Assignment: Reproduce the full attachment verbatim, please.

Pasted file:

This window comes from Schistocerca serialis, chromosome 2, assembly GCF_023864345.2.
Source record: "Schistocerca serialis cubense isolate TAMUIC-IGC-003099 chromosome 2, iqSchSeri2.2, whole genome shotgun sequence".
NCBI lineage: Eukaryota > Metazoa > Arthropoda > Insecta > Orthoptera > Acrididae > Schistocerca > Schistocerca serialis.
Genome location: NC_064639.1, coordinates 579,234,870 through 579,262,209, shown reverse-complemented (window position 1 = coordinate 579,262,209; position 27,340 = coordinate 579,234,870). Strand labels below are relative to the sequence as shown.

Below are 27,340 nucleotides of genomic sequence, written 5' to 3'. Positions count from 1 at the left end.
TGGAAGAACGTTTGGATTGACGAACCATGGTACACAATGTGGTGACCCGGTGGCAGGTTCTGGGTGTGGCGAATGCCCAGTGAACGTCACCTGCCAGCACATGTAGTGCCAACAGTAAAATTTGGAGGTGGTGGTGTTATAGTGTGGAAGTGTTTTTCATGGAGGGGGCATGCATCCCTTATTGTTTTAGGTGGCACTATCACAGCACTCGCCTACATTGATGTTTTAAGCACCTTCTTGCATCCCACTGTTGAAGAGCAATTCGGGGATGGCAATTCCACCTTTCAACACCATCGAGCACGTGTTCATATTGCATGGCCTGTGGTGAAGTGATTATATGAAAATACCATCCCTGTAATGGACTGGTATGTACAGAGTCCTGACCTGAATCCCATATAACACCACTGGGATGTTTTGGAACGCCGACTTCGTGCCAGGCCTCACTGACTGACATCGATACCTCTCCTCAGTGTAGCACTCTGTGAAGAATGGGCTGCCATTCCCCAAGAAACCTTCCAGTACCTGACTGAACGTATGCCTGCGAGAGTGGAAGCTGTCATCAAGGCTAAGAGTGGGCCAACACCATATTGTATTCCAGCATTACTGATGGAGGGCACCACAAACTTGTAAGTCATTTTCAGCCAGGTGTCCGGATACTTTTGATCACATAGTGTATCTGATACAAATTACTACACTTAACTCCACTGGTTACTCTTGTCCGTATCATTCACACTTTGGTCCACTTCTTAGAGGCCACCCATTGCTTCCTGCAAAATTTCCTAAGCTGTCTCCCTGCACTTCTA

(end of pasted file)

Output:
This window comes from Schistocerca serialis, chromosome 2, assembly GCF_023864345.2.
Source record: "Schistocerca serialis cubense isolate TAMUIC-IGC-003099 chromosome 2, iqSchSeri2.2, whole genome shotgun sequence".
NCBI lineage: Eukaryota > Metazoa > Arthropoda > Insecta > Orthoptera > Acrididae > Schistocerca > Schistocerca serialis.
Genome location: NC_064639.1, coordinates 579,234,870 through 579,262,209, shown reverse-complemented (window position 1 = coordinate 579,262,209; position 27,340 = coordinate 579,234,870). Strand labels below are relative to the sequence as shown.

Below are 27,340 nucleotides of genomic sequence, written 5' to 3'. Positions count from 1 at the left end.
TGGAAGAACGTTTGGATTGACGAACCATGGTACACAATGTGGTGACCCGGTGGCAGGTTCTGGGTGTGGCGAATGCCCAGTGAACGTCACCTGCCAGCACATGTAGTGCCAACAGTAAAATTTGGAGGTGGTGGTGTTATAGTGTGGAAGTGTTTTTCATGGAGGGGGCATGCATCCCTTATTGTTTTAGGTGGCACTATCACAGCACTCGCCTACATTGATGTTTTAAGCACCTTCTTGCATCCCACTGTTGAAGAGCAATTCGGGGATGGCAATTCCACCTTTCAACACCATCGAGCACGTGTTCATATTGCATGGCCTGTGGTGAAGTGATTATATGAAAATACCATCCCTGTAATGGACTGGTATGTACAGAGTCCTGACCTGAATCCCATATAACACCACTGGGATGTTTTGGAACGCCGACTTCGTGCCAGGCCTCACTGACTGACATCGATACCTCTCCTCAGTGTAGCACTCTGTGAAGAATGGGCTGCCATTCCCCAAGAAACCTTCCAGTACCTGACTGAACGTATGCCTGCGAGAGTGGAAGCTGTCATCAAGGCTAAGAGTGGGCCAACACCATATTGTATTCCAGCATTACTGATGGAGGGCACCACAAACTTGTAAGTCATTTTCAGCCAGGTGTCCGGATACTTTTGATCACATAGTGTATCTGATACAAATTACTACACTTAACTCCACTGGTTACTCTTGTCCGTATCATTCACACTTTGGTCCACTTCTTAGAGGCCACCCATTGCTTCCTGCAAAATTTCCTAAGCTGTCTCCCTGCACTTCTA